What are the implications of China’s latest spacewalk?China explores the final frontier.
On September 25, 2008, China’s Shenzhou 7 space module took off from Jiuquan Satellite Launch Center in Inner Mongolia and two days later, on the afternoon of the 27th, Zhai Zhigang made history by becoming the first Chinese man to perform a spacewalk and the first human being to wave a miniature Chinese flag in space. China is now the third country, after the Soviet Union and the United States, to perform an extra-vehicular activity. Today, with the taikonauts back safe and sound, gilded replicas of the Shenzhou 7 are being sold in the Xidan bookstore.
What are the implications of China’s space program and the latest spacewalk? Is it a waste of money or the start of a new space race? Here are our thoughts.
Why is China pursuing space development? The answer is simple: space exploration is the sole domain of the superpowers. As in the Olympics, only the United States and the Soviet Union have made it to the top of the leader board in recent memory, and not coincidentally they are the only nations to have successfully launched human beings into space, and only the U.S. has landed a man on the moon. But these days Russia’s space program is limping along, catering mainly to space tourists; while the beleaguered U.S. has relegated its space program to an afterthought when it is not beset by tragedy. This is another opportunity for China to shine on the world stage, another venue that offers prestige without threat, another way for China to show it has the infrastructure and drive to achieve what few other nations on the planet can do.
Is it worth it? Undoubtedly. It is almost disingenuous to label funding of space exploration as wasted money, especially when the same nations barely bat an eye when they maintain million-man armies and enough nuclear weapons to lay waste to the globe. The same people who fail to see the benefit of space exploration would have belittled the discovery of the structure of the atom in the early 20th century. Space research has paid handsome dividends in terms of propulsion technology, material sciences, and advanced communications.
The Chinese push into space is a good thing, if only to give the space programs of the world—the U.S. especially—a kick in the pants. Like Sputnik’s clarion call back in the fifties, maybe it’ll take a Chinese flag planted on the rock that has only known American footsteps to remind people: looking into space is worth the trouble.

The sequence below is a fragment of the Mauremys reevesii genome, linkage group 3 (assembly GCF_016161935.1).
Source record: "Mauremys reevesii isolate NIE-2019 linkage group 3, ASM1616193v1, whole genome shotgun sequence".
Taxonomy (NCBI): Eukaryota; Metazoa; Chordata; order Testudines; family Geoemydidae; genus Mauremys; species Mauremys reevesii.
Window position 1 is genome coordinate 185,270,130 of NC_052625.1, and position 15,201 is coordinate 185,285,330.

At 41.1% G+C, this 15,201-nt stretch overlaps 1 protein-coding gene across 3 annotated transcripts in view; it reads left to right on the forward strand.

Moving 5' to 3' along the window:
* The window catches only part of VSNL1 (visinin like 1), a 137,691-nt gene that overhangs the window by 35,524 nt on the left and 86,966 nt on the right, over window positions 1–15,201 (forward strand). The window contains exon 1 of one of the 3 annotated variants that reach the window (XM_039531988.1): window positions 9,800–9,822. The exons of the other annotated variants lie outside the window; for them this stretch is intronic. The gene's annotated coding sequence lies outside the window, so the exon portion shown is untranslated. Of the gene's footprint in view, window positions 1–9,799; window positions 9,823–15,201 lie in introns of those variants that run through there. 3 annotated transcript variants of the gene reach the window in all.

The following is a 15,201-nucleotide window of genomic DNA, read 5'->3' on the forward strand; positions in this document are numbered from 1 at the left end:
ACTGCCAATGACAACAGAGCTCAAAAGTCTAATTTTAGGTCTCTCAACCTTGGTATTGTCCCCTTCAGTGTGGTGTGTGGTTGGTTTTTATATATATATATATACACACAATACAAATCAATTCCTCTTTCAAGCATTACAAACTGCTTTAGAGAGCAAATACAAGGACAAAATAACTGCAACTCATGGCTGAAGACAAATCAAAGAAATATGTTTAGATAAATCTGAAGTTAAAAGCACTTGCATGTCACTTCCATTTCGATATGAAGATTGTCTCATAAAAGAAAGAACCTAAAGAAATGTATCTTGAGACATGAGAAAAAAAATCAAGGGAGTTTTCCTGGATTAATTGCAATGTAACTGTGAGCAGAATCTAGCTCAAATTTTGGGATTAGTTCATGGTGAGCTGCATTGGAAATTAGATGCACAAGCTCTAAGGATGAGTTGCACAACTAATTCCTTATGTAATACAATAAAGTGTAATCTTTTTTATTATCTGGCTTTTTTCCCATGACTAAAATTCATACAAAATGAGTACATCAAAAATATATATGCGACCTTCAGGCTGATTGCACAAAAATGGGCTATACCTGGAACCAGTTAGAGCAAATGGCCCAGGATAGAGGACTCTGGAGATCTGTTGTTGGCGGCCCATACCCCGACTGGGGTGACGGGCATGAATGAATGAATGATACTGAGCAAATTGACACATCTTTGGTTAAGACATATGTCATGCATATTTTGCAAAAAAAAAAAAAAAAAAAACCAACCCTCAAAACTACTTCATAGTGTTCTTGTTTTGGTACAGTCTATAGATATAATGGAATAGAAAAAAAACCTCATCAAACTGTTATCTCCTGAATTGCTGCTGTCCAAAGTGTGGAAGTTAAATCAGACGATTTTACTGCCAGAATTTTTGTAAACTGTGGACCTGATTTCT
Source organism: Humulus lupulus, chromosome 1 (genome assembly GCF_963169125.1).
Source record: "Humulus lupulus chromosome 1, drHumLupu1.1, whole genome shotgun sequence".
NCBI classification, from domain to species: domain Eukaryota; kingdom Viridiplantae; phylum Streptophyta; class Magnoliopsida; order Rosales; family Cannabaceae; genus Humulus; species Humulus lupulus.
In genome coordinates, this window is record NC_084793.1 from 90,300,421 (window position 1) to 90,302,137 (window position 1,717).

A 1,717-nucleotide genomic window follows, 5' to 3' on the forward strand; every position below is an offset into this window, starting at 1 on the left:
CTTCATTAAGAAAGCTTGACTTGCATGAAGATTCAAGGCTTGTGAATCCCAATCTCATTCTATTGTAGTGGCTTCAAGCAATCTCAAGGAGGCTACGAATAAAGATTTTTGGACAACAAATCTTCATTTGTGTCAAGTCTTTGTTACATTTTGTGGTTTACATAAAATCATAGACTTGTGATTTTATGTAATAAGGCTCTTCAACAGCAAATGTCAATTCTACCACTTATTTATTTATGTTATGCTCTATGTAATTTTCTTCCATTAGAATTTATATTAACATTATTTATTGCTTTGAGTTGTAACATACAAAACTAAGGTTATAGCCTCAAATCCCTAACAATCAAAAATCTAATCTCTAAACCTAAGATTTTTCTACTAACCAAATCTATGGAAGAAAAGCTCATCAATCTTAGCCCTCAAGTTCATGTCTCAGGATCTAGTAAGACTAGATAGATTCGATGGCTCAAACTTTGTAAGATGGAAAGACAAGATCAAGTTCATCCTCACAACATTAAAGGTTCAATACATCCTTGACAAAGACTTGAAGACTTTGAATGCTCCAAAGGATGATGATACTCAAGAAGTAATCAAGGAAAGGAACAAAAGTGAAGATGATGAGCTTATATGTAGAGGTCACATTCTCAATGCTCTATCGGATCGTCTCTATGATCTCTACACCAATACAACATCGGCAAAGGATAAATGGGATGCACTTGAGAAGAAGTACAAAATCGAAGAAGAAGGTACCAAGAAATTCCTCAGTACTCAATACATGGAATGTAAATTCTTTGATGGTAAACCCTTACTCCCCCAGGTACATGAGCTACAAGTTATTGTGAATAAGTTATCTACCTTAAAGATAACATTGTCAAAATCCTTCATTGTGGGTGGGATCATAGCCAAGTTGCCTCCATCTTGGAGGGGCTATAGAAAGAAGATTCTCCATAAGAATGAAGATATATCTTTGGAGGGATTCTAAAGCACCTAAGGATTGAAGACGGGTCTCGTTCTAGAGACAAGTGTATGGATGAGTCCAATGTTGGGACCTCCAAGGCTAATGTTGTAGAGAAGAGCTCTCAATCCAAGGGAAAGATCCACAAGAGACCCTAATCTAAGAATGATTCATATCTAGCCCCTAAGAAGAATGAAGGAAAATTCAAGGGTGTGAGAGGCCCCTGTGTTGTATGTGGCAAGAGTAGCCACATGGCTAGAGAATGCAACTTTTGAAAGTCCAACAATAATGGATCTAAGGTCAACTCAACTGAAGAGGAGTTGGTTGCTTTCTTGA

It’s easy to blow off the spacewalk as, “Yeah, the U.S. did that several decades ago,” but to do so would miss the bigger picture. China is playing the tortoise to the West’s hare, as it is slowly but surely catching up to the West in technological prowess.
The spacewalk highlights China’s capability of self-sufficiency apart from the West in new initiatives. This theme, which can be seen in Russia’s brazen invasion of Georgia, and its brushing aside of Western criticism, this could be the modus operandi of the two countries for the future.
The Communist Party is willing to do anything that makes the Party and motherland appear strong and this most recent mission to space is no exception. The thinking in Beijing is rather simple: If the Party demonstrates that it is making China a strong country and returning it to its central place in world affairs, then the people will accept its hold on political power. If the Party thinks that landing a man on the moon will further legitimatize its hold on power, then it will spare no expense to do so. If the Party thought that proving the man on the moon is Chinese would place them more squarely in the hearts of the people, it’d take steps to do that as well
There are certain imagined criterion for entrance into the fraternity of first world powers: becoming a nuclear power, developing a massive economy, having a destructive military force, and catapulting men in little capsules out of the stratosphere. In many ways (sewage, average standard of living, customer service, hair styles), China is still a third world country. Thus the development of the space program is designed both to demonstrate that China can match the U.S. step for step on every technological feat and to create a sense of accomplishment, hope and national pride that is extremely, extremely effective propaganda.
Did you notice that Li Ning’s run around the rim of the Bird Nest during the Olympic opening ceremony’s final act looked suspiciously similar to walking on the moon? Not a coincidence.